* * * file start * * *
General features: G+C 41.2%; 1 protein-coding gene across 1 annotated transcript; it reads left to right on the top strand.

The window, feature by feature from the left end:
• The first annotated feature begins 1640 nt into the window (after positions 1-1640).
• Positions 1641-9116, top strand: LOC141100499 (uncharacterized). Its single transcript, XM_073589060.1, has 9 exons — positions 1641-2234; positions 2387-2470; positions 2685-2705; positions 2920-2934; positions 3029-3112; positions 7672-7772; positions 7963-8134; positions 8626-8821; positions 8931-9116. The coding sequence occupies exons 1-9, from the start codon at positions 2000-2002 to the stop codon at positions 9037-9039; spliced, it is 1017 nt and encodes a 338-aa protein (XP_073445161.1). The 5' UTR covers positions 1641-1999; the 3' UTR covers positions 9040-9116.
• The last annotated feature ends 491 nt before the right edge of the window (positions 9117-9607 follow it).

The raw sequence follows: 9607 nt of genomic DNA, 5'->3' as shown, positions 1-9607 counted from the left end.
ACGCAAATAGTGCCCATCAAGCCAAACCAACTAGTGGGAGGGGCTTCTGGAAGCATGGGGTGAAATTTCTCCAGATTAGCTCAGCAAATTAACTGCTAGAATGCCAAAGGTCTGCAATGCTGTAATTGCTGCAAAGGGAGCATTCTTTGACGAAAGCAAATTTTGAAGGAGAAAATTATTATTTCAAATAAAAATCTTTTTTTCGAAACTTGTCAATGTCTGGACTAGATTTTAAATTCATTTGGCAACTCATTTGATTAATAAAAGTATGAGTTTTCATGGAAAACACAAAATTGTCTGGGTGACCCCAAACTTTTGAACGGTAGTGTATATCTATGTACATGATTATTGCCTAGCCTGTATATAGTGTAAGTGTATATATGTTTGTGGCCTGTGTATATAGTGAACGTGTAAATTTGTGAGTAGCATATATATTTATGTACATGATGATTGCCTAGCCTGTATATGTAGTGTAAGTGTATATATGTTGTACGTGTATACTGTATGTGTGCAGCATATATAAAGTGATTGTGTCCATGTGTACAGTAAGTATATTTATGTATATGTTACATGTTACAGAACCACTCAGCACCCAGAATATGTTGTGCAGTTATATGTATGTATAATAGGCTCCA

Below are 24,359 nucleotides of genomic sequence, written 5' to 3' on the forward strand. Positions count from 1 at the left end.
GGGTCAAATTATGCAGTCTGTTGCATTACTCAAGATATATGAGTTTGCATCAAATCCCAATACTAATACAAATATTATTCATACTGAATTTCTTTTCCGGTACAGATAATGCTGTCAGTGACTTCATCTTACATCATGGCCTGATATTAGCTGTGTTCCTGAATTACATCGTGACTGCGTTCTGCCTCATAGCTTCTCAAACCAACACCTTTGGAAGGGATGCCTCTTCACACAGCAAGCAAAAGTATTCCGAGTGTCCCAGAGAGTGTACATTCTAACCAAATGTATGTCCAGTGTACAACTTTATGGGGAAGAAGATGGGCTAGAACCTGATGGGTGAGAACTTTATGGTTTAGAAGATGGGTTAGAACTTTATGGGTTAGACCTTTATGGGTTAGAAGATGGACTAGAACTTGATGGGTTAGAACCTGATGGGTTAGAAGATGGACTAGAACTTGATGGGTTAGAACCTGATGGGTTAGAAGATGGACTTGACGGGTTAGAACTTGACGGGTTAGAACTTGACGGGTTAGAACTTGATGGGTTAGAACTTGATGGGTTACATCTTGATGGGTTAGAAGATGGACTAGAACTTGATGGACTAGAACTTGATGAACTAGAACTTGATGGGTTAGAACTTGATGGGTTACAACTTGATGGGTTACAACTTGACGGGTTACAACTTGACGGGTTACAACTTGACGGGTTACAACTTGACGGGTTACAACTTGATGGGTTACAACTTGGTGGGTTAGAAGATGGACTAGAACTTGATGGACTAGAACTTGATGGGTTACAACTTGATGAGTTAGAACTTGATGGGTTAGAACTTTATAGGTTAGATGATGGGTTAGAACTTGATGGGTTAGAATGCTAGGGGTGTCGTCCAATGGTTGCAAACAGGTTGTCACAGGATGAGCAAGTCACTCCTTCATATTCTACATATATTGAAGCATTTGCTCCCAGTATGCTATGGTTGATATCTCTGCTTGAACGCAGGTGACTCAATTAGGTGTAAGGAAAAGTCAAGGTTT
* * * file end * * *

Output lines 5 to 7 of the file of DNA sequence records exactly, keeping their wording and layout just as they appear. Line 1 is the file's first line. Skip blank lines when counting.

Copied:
• The last annotated feature ends 491 nt before the right edge of the window (positions 9117-9607 follow it).

The raw sequence follows: 9607 nt of genomic DNA, 5'->3' as shown, positions 1-9607 counted from the left end.
ACGCAAATAGTGCCCATCAAGCCAAACCAACTAGTGGGAGGGGCTTCTGGAAGCATGGGGTGAAATTTCTCCAGATTAGCTCAGCAAATTAACTGCTAGAATGCCAAAGGTCTGCAATGCTGTAATTGCTGCAAAGGGAGCATTCTTTGACGAAAGCAAATTTTGAAGGAGAAAATTATTATTTCAAATAAAAATCTTTTTTTCGAAACTTGTCAATGTCTGGACTAGATTTTAAATTCATTTGGCAACTCATTTGATTAATAAAAGTATGAGTTTTCATGGAAAACACAAAATTGTCTGGGTGACCCCAAACTTTTGAACGGTAGTGTATATCTATGTACATGATTATTGCCTAGCCTGTATATAGTGTAAGTGTATATATGTTTGTGGCCTGTGTATATAGTGAACGTGTAAATTTGTGAGTAGCATATATATTTATGTACATGATGATTGCCTAGCCTGTATATGTAGTGTAAGTGTATATATGTTGTACGTGTATACTGTATGTGTGCAGCATATATAAAGTGATTGTGTCCATGTGTACAGTAAGTATATTTATGTATATGTTACATGTTACAGAACCACTCAGCACCCAGAATATGTTGTGCAGTTATATGTATGTATAATAGGCTCCA